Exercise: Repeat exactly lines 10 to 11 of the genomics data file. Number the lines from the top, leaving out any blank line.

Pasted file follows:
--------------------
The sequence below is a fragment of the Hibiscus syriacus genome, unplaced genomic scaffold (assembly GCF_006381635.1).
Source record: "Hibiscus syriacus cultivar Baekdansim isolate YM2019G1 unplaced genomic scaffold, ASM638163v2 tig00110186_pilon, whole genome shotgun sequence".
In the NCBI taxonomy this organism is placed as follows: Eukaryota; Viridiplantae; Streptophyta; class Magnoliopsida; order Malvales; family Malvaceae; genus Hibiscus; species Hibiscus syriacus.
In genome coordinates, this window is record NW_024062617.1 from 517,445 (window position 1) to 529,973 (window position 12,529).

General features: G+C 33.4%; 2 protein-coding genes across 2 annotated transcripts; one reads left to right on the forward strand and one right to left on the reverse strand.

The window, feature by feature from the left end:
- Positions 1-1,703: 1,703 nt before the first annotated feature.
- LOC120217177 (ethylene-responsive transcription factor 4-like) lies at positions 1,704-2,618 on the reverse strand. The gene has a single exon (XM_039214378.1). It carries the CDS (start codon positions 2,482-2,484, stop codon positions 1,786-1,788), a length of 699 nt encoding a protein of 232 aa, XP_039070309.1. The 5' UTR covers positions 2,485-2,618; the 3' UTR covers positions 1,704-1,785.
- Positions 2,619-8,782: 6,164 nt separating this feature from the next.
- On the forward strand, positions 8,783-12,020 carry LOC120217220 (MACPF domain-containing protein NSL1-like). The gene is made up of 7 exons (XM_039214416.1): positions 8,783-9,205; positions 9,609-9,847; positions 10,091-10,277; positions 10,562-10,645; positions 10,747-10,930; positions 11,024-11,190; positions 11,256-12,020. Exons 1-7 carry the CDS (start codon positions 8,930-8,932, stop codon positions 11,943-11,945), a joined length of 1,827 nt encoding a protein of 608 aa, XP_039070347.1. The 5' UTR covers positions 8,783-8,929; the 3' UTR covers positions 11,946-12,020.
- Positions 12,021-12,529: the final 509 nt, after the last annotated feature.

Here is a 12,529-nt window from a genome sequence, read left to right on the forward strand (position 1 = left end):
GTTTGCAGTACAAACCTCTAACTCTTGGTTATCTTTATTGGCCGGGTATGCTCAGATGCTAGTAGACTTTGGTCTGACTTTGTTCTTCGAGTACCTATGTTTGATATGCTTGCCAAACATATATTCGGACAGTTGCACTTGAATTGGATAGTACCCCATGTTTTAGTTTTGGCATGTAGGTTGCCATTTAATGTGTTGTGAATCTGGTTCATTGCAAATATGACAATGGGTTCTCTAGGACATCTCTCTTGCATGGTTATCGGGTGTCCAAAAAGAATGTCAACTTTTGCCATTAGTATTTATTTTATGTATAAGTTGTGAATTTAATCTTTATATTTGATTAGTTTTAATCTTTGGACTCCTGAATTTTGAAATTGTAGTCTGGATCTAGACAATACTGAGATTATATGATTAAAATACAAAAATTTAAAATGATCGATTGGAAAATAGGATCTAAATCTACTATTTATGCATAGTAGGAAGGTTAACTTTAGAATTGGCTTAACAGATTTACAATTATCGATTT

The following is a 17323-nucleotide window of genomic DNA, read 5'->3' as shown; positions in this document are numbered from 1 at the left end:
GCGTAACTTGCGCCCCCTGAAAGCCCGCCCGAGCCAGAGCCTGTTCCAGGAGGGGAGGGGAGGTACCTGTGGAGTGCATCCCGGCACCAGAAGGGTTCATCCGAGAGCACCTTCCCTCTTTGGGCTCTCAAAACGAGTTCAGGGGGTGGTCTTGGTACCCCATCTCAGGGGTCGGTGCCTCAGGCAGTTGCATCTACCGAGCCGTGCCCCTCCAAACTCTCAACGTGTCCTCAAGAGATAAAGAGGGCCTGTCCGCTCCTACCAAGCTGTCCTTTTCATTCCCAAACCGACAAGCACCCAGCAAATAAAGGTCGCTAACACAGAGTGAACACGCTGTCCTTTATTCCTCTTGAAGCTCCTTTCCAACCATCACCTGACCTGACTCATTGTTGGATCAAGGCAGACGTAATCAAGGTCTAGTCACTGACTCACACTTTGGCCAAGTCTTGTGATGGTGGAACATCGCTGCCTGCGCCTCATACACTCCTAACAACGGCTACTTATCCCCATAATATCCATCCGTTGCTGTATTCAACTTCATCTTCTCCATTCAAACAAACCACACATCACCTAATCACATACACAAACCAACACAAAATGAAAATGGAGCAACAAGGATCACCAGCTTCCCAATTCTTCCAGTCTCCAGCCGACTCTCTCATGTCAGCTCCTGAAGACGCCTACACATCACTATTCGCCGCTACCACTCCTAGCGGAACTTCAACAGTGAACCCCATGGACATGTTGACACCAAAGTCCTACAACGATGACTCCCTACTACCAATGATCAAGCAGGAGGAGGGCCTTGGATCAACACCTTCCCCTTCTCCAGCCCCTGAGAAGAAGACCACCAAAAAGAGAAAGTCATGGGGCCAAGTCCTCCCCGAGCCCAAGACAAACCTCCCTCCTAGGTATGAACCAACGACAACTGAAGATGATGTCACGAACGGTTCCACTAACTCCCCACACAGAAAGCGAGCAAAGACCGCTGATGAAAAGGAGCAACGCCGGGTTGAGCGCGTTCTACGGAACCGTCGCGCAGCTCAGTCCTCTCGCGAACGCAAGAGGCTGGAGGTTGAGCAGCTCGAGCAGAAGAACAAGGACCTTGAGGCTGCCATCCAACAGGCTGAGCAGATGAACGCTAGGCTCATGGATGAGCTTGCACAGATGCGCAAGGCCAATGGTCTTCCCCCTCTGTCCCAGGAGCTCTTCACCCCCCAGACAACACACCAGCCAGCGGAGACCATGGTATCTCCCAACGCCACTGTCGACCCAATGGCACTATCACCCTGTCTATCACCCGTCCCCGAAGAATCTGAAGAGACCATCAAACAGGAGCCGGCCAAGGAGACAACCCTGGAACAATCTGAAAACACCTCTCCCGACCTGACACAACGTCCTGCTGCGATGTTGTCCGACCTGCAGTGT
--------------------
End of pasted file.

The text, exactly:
- On the forward strand, positions 8,783-12,020 carry LOC120217220 (MACPF domain-containing protein NSL1-like). The gene is made up of 7 exons (XM_039214416.1): positions 8,783-9,205; positions 9,609-9,847; positions 10,091-10,277; positions 10,562-10,645; positions 10,747-10,930; positions 11,024-11,190; positions 11,256-12,020. Exons 1-7 carry the CDS (start codon positions 8,930-8,932, stop codon positions 11,943-11,945), a joined length of 1,827 nt encoding a protein of 608 aa, XP_039070347.1. The 5' UTR covers positions 8,783-8,929; the 3' UTR covers positions 11,946-12,020.
- Positions 12,021-12,529: the final 509 nt, after the last annotated feature.